On the other hand, they might just say “no” or they might say they have no policy, but will take it up at their next board meeting where you can make a presentation. Or they might say OK but insist on approving your designs before leaving you on your own to figure out how to go about it. If that’s the case, I’d do as @Smurf2 suggested and find an experienced local vendor of these kind of things who can not only give you specs on how to prepare the artwork, but can also give you size, material and mounting options and, very important, can install and remove them for you.

Maybe none of what I’ve said is relevant to your question, in which case, maybe you could rephrase your question in a way that better defines the problem you’re asking about.

@PrintDriver brought up another important consideration — limitations on what these kinds of lamp post banners can realistically communicate. As he mentioned, they’re all but useless for communicating new or complex information. All they can really do is serve as visual reminders of things that people already know about, like a coming event or a nearby attraction. In addition, they need to be aesthetically simple, interesting and contribute to the attractiveness of their surroundings.

Thank you for all your responeds. i’m aware for restriction and regulations,
i’m on the phase of brainstorming to make a presentation with examples, present it to the parks managment.

We can only guess what you want and what your limitations are. A good print vendor/fabricator, a good one, that does that kind of stuff should have options and maybe even portfolio shots of stuff you might want to look at. But if you don’t know what you want, I’m not going to try to guess. The thing with a large part of wide format printing is pushing the limits. Figure out what you want then find someone to build it for you. I actually have a pretty low opinion of a lot of the off-the-shelf stuff a general print vendor may have. Feather banners…yuck. Try this:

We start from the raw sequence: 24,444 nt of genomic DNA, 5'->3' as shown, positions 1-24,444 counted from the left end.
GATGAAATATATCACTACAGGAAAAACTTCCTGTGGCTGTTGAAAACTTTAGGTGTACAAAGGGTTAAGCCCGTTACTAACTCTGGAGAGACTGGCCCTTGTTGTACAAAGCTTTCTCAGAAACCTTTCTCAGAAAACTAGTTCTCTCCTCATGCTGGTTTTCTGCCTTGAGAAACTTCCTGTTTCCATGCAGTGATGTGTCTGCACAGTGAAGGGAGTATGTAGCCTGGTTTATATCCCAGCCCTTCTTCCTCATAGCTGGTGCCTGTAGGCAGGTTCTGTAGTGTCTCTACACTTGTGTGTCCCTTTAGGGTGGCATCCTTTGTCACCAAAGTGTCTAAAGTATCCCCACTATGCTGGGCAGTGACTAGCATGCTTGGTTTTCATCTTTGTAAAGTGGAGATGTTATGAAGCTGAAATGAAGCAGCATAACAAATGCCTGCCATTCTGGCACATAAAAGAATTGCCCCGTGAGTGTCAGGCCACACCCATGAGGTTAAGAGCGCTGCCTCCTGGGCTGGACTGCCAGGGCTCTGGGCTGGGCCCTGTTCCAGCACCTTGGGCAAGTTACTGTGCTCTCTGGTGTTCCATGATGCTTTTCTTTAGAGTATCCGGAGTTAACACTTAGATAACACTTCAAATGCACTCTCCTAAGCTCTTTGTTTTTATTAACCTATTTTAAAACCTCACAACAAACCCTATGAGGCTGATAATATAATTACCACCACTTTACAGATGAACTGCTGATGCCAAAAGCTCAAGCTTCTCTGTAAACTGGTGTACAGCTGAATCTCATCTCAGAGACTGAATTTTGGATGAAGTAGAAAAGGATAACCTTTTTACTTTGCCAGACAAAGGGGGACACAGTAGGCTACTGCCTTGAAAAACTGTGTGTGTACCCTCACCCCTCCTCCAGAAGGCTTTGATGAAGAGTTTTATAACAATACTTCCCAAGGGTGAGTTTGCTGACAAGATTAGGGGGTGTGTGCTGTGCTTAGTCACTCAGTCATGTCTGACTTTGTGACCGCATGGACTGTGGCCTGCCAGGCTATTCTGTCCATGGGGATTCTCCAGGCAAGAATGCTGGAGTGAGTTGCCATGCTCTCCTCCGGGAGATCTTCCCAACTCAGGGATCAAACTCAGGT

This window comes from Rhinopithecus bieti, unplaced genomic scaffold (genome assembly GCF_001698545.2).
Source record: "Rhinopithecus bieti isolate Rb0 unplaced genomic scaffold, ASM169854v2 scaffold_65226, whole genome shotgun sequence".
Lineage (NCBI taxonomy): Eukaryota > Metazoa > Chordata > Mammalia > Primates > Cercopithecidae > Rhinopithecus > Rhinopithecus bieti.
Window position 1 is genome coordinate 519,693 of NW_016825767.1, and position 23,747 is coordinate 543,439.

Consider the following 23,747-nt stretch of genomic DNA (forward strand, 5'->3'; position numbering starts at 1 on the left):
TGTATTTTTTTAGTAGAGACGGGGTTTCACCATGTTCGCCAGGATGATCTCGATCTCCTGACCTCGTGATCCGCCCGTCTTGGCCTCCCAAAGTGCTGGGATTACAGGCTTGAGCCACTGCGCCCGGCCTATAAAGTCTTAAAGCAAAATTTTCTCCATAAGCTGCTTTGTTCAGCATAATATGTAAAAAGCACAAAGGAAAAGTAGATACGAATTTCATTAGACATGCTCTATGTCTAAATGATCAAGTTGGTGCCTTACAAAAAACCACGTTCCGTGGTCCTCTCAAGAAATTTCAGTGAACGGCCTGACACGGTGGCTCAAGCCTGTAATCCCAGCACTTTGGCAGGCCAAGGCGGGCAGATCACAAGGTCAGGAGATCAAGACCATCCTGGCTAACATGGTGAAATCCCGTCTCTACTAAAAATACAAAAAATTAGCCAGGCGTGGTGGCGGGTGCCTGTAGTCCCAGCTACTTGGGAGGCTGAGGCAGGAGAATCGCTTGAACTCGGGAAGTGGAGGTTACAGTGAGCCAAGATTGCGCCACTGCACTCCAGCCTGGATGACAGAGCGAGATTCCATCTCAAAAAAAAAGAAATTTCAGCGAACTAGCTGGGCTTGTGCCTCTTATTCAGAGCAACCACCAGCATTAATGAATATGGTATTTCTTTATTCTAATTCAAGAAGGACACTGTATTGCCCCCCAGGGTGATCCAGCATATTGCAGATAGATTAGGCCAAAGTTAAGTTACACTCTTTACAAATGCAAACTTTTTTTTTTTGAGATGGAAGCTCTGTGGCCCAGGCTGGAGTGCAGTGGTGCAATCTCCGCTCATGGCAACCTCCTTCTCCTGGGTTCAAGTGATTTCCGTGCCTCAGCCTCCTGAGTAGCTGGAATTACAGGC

Hi @danezeq! :slight_smile:

Apart from the above suggestions, I think I would conceptualize your pitch more about what you want to promote and the visuals you want to use to communicate whatever is being promoted. In the end, the signboards will give you some technical limitations for sure, but any good signmaker should still be able to help you make it work.

Edit: If you can tell us what sort of thing you want to promote, maybe we can also give you more concrete ideas.

Not any good signmaker. There are a lot of fairly decent sign shops that can get you off the shelf stuff, but if it gets much beyond lick it and stick it, they may not have the fabrication or install skills.

We do grounds signage a lot, some of it is seasonal, which is what this sounds like it wants to be. If you don’t want to be taking it indoors every night, you need to think fairly beefy and nailed down in some fashion. Even then, the cost toes a fine line between not being stolen easily yet still be replaceable - cuz nothin will stop a determined thief. We are often asked to supply a quote with discounted second units just for that. contingency.

And if it’s a recurring event, you may want to think about how to change out the pertinent info without destroying the whole signage package. Every time event signage gets dumpstered, a lot of that isn’t going to be recycled, unless you think that part out beforehand.

Conceputal gardens inside a major park.

Not sure what that means… Like tulips one season, roses the next, or something more artsy? Either way, it would seem to me that while the exhibits would be temporary, the exhibition space would be permanent, no?

Yeah, when we do a “changing exhibit” the hardware tends to be relatively permanent and the graphics made interchangeable, either top or side loading into metal frames with security screws on the panel access. Though on more than one occasion we’ve had people steal the whole sign for the aluminum they’re made out of in outdoor locations. LOL.

Car wrap on a sign blank works fine for slide ins. An exterior luster or matte overlam makes them easier to read.

And these are the post anchors I’m talking about, not concrete footings. The twist in ones are more secure. Just be sure you get a DigSafe survey!!! Pounding that into any kind of substructure will ruin your day in any number of ways.